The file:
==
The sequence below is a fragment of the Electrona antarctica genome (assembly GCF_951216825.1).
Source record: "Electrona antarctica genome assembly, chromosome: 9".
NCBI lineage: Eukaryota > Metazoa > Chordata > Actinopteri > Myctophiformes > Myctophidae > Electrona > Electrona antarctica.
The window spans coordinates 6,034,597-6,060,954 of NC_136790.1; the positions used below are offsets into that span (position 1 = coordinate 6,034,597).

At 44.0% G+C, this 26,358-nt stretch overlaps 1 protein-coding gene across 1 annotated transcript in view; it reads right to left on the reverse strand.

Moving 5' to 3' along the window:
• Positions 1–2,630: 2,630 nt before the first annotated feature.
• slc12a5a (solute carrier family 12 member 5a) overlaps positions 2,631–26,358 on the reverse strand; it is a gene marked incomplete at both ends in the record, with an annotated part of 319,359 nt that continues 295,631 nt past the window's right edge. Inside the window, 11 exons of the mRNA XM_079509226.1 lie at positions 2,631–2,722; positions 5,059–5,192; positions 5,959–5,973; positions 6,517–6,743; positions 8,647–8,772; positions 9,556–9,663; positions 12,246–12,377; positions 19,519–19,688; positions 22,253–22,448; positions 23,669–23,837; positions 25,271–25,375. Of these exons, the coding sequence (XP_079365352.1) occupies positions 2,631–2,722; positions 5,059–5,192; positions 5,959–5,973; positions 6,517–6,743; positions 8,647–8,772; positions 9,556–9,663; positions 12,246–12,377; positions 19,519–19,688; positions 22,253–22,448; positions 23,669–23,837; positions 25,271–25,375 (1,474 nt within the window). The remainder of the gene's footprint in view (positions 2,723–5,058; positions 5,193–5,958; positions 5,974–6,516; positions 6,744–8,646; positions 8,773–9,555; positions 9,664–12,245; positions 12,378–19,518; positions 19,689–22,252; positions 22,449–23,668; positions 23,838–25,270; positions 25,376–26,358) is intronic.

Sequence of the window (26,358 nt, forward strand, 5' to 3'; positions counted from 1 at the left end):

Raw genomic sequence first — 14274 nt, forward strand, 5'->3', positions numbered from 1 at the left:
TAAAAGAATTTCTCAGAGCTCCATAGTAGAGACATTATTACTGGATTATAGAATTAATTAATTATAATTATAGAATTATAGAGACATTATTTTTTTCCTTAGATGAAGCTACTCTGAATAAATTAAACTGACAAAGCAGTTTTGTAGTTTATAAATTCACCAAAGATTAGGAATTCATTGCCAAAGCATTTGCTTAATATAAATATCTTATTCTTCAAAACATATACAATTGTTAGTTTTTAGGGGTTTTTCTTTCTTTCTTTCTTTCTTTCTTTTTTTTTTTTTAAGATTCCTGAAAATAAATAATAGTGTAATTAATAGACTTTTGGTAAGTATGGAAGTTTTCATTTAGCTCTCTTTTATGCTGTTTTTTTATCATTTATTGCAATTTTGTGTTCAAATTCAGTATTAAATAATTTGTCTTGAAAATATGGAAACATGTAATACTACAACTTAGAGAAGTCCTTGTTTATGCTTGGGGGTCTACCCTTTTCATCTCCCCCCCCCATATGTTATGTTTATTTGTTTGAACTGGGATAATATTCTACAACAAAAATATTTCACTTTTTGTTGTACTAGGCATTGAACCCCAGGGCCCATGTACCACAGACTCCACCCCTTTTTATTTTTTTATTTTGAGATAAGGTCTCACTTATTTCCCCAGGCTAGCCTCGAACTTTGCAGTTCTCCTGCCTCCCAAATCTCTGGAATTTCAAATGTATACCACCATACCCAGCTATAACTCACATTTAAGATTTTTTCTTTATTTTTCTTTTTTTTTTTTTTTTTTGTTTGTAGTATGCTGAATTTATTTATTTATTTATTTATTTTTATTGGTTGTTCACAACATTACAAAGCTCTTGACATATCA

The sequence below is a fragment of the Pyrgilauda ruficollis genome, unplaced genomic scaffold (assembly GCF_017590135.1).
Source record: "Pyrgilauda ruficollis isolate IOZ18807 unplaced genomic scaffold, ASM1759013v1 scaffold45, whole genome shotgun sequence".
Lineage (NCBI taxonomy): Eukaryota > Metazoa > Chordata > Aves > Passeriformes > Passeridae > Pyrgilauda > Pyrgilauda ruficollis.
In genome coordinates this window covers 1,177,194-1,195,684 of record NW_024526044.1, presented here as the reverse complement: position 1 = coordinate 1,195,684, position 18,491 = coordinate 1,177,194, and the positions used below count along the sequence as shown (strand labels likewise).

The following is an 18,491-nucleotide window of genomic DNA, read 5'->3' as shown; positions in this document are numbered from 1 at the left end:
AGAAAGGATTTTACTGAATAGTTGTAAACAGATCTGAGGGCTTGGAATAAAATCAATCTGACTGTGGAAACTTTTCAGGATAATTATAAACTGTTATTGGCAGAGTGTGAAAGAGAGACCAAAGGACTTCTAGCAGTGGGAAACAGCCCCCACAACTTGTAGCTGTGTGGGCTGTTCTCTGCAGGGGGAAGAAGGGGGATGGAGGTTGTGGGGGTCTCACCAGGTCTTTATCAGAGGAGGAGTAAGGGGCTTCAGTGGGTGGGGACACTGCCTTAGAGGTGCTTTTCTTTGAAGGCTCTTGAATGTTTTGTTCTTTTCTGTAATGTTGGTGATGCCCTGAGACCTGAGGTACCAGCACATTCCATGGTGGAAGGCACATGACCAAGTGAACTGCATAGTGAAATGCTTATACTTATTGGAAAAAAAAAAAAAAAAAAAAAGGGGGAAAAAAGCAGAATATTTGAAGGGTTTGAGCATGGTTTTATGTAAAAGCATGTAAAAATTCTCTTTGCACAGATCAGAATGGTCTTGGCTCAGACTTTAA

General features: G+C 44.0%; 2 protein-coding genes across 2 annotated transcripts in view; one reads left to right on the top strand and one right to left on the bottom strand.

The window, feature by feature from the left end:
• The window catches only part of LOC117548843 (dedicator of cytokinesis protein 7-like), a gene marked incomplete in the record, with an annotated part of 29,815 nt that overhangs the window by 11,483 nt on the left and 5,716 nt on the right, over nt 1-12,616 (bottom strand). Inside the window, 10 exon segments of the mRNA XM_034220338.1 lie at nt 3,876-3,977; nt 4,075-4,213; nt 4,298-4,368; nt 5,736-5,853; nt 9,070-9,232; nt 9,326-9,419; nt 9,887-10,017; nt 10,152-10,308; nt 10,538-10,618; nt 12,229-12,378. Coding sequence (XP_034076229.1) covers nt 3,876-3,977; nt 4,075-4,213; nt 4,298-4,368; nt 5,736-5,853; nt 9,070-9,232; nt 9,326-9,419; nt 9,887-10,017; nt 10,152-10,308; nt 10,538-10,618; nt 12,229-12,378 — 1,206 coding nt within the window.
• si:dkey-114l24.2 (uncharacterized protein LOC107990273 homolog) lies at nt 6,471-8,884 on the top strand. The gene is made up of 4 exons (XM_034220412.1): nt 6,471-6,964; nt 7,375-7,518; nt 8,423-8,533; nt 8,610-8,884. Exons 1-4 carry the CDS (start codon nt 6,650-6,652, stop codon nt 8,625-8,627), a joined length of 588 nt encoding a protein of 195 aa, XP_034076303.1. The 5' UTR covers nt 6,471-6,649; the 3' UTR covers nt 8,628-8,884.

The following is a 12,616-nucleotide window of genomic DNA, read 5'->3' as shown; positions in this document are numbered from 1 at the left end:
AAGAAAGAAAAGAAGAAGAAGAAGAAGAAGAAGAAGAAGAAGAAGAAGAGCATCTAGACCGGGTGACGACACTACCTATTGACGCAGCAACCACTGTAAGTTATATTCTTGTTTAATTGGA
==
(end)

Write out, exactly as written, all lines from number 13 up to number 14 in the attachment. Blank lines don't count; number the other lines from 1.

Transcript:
Source record: "Pyrgilauda ruficollis isolate IOZ18807 unplaced genomic scaffold, ASM1759013v1 scaffold45, whole genome shotgun sequence".
Lineage (NCBI taxonomy): Eukaryota > Metazoa > Chordata > Aves > Passeriformes > Passeridae > Pyrgilauda > Pyrgilauda ruficollis.